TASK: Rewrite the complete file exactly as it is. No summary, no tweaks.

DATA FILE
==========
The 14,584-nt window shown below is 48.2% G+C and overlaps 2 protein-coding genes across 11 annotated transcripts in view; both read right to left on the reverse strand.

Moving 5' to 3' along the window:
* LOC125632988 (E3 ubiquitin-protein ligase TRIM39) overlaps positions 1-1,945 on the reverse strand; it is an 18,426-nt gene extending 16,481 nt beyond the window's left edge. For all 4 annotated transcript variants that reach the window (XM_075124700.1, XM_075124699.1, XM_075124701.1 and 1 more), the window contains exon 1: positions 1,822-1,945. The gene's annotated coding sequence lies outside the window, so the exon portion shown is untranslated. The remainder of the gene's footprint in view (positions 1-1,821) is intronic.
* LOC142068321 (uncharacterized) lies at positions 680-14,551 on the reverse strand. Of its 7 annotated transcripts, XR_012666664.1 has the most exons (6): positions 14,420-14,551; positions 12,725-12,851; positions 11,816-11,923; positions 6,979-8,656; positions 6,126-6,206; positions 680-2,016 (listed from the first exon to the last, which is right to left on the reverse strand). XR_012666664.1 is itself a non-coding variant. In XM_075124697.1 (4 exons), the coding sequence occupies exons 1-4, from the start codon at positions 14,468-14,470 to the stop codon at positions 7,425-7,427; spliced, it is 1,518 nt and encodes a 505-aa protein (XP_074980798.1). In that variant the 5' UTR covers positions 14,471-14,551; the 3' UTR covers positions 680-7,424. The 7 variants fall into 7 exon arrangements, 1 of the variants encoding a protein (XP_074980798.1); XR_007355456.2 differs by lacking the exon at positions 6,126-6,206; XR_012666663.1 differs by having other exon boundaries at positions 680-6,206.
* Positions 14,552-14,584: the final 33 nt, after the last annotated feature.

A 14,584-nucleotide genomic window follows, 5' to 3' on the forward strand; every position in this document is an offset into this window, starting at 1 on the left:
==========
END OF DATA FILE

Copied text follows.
The 14,584-nt window shown below is 48.2% G+C and overlaps 2 protein-coding genes across 11 annotated transcripts in view; both read right to left on the reverse strand.

Moving 5' to 3' along the window:
* LOC125632988 (E3 ubiquitin-protein ligase TRIM39) overlaps positions 1-1,945 on the reverse strand; it is an 18,426-nt gene extending 16,481 nt beyond the window's left edge. For all 4 annotated transcript variants that reach the window (XM_075124700.1, XM_075124699.1, XM_075124701.1 and 1 more), the window contains exon 1: positions 1,822-1,945. The gene's annotated coding sequence lies outside the window, so the exon portion shown is untranslated. The remainder of the gene's footprint in view (positions 1-1,821) is intronic.
* LOC142068321 (uncharacterized) lies at positions 680-14,551 on the reverse strand. Of its 7 annotated transcripts, XR_012666664.1 has the most exons (6): positions 14,420-14,551; positions 12,725-12,851; positions 11,816-11,923; positions 6,979-8,656; positions 6,126-6,206; positions 680-2,016 (listed from the first exon to the last, which is right to left on the reverse strand). XR_012666664.1 is itself a non-coding variant. In XM_075124697.1 (4 exons), the coding sequence occupies exons 1-4, from the start codon at positions 14,468-14,470 to the stop codon at positions 7,425-7,427; spliced, it is 1,518 nt and encodes a 505-aa protein (XP_074980798.1). In that variant the 5' UTR covers positions 14,471-14,551; the 3' UTR covers positions 680-7,424. The 7 variants fall into 7 exon arrangements, 1 of the variants encoding a protein (XP_074980798.1); XR_007355456.2 differs by lacking the exon at positions 6,126-6,206; XR_012666663.1 differs by having other exon boundaries at positions 680-6,206.
* Positions 14,552-14,584: the final 33 nt, after the last annotated feature.

A 14,584-nucleotide genomic window follows, 5' to 3' on the forward strand; every position in this document is an offset into this window, starting at 1 on the left: